How do you identify a trend? / How are trends created?
It is a continuous process of observation and research, based on social, cultural and economic changes and consumer behaviour. I visit around 15 fairs and design events a year, and also see the shops in those cities. I am part of the concertation team for the MoOD fair in Brussels, where I exchange ideas with other trend watchers. I follow trade and consumer magazines. I have my antenna “switched on” for all things that are different or new. I am like a filter or funnel or lens.
Can you tell me more about your trend books?
My books are “my projects”; it takes a lot of time to put them together. I publish a colour box, for the winter and summer season. And once every year an Interior styling book. In the book more than 150 sample materials are shown. It usually contains 6 themes, and there are colour cards included. I print the colours myself, but the book contains also a list of the closest Pantone Cotton colours. With the book comes a usb-card with a Powerpoint presentation with all the explanations, references and sources. I only make a new Innovation Lab book, when I feel there is a need for new ideas, but it does not have a fixed rhythm.
I enjoy most about my work to make the mood boards. It is my creative expression. It is a tiring and challenging, but inspiring process. To visualize the information and to connect the expertise that I have collected in the most relevant and aesthetic way in my mood boards: working with colour, form and material. That is what I love most.
How do you sell your books?
The books are available through a network of agents worldwide. My Turkish agent is Didem Baykal of Fabric Concept in Istanbul.
What was your most interesting assignment?
When I worked on the mood boards for 5 private jets, where after a briefing and in collaboration with the client and the industrial designer, I visualised the different target groups, translated those and evoked an atmosphere by means of colours, materials, textures, weaves and relevant products. It was an assignment for Fokker Services in the Netherlands, for a customer in China. It brought a lot of the things I am interested in together. I got the assignment because I do not have a fixed style, but am more versatile than some other interior designers. All five proposals had to be different, and had to appeal to a different customer. Also a Feng Shui consultant had to look at the mood boards.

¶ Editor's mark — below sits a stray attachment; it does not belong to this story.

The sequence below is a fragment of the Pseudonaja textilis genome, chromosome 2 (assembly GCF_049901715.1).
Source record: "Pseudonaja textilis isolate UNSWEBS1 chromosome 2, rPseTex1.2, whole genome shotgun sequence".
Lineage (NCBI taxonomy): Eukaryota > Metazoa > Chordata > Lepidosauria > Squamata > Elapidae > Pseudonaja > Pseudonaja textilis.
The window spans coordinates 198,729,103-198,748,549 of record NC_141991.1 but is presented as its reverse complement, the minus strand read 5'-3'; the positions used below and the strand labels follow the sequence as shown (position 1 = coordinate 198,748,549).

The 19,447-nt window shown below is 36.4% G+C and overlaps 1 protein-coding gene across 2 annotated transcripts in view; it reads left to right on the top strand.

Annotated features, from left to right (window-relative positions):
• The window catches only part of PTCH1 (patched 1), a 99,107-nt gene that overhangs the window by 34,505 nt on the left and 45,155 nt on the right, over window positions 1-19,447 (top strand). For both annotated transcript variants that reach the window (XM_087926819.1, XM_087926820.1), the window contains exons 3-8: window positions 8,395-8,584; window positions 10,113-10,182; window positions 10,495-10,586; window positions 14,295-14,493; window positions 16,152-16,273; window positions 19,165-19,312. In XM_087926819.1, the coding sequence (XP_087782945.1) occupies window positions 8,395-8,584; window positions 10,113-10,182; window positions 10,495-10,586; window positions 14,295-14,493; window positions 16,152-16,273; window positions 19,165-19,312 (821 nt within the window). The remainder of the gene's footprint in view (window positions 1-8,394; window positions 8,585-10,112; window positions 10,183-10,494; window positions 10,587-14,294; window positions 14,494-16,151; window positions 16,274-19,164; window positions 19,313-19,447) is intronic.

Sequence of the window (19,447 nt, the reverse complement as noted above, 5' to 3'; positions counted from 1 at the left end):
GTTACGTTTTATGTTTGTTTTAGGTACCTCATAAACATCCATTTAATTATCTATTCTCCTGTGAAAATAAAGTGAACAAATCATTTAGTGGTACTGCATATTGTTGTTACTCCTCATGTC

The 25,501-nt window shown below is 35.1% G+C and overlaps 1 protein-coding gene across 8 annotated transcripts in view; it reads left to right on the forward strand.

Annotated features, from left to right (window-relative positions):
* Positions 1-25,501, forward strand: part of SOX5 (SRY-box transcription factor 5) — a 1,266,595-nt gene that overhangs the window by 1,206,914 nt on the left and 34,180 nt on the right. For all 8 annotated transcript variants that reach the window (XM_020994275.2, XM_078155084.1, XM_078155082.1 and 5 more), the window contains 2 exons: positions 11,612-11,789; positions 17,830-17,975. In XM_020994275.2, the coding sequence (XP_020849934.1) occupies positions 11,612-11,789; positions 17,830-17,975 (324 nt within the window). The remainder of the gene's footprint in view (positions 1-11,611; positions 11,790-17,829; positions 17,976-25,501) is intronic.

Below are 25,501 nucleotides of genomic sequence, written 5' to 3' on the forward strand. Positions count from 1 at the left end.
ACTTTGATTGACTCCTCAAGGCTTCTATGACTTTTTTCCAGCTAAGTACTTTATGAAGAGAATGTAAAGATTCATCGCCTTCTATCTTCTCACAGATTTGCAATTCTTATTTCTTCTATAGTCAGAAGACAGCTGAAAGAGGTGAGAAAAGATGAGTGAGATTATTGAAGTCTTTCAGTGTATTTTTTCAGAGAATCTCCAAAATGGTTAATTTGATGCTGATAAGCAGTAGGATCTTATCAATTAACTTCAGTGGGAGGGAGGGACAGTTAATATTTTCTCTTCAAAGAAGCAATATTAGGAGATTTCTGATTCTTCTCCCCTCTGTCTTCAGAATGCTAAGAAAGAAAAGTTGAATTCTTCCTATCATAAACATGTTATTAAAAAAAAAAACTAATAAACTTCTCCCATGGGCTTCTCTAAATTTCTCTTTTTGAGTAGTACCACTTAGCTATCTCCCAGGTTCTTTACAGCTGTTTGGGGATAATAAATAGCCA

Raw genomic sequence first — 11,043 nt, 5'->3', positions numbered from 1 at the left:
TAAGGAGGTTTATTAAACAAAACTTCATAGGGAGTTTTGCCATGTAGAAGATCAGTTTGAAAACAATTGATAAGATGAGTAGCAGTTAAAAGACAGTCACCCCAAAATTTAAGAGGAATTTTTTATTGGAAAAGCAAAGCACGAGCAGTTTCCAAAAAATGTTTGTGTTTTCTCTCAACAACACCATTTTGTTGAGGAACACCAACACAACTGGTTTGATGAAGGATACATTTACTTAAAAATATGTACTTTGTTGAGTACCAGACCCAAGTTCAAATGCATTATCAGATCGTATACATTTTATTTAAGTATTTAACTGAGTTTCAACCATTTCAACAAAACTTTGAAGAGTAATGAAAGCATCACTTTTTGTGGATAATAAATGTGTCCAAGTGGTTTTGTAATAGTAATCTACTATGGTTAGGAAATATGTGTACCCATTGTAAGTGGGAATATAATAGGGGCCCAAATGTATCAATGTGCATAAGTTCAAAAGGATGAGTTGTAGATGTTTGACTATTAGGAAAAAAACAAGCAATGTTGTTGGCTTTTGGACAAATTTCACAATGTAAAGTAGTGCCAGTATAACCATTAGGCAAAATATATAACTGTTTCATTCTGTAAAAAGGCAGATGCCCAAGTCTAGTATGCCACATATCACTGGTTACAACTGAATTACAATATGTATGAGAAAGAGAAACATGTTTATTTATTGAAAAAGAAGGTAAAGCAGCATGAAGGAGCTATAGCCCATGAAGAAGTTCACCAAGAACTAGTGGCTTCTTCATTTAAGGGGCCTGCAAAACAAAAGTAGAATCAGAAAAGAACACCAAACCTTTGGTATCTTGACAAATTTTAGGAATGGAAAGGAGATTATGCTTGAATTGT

What is the latest project you have been working on?
This year I have made for the third time a trend presentation for Rasch Wallcoverings in Germany. It gives an overview of current and emerging tendencies in decoration and wallpaper. I can use the same themes as I do in my own books, but have to translate the themes for Rasch, and their target groups. Also in this case the communication between the company, the art director and the PR department is important. I have visited the factory in Germany to understand what they are working on. My latest assignment was a product presentation for China Home in Hong Kong/ Shanghai, aimed at Restoration Hardware in the USA. I started out showing them directions and themes for fabric development. After consultation with the customer, via Skype and What’s app, I made colour cards per theme, and made proposals for colour ways. The next step was to present the materials in a nice way. Therefor I made a Powerpoint presentation, showing the total ambiance and interiors, where the fabrics should fit in. This presentation is finally printed in a very impressive 60 x 80 cm format book, and the fabric swatches have been glued in, so RH can truly enjoy the look and feel of the materials. The book and the materials have just been presented, so I cannot show them.
What are your plans for the future?
I like to bring across exciting ideas for the future. My Innovation book has been made already a few years ago, but is still very up-to-date. It shows the possibilities of 3-D printing, interactive products, case studies and prototypes. Also exciting materials and their application are shown. My starting point is always colour, and I show the connection between colour, materials and products. I make mood board to convey this connection. I have a website www.milouket.tv where I continue to follow interesting technological or bio-based developments. Currently I am very much inspired by Gunter Pauli’s “Blue Economy”, the circulair economy, a necessary change in our attitude towards design to diminish our ecological footprint.
#trends, #MilouKent, #Heimtextile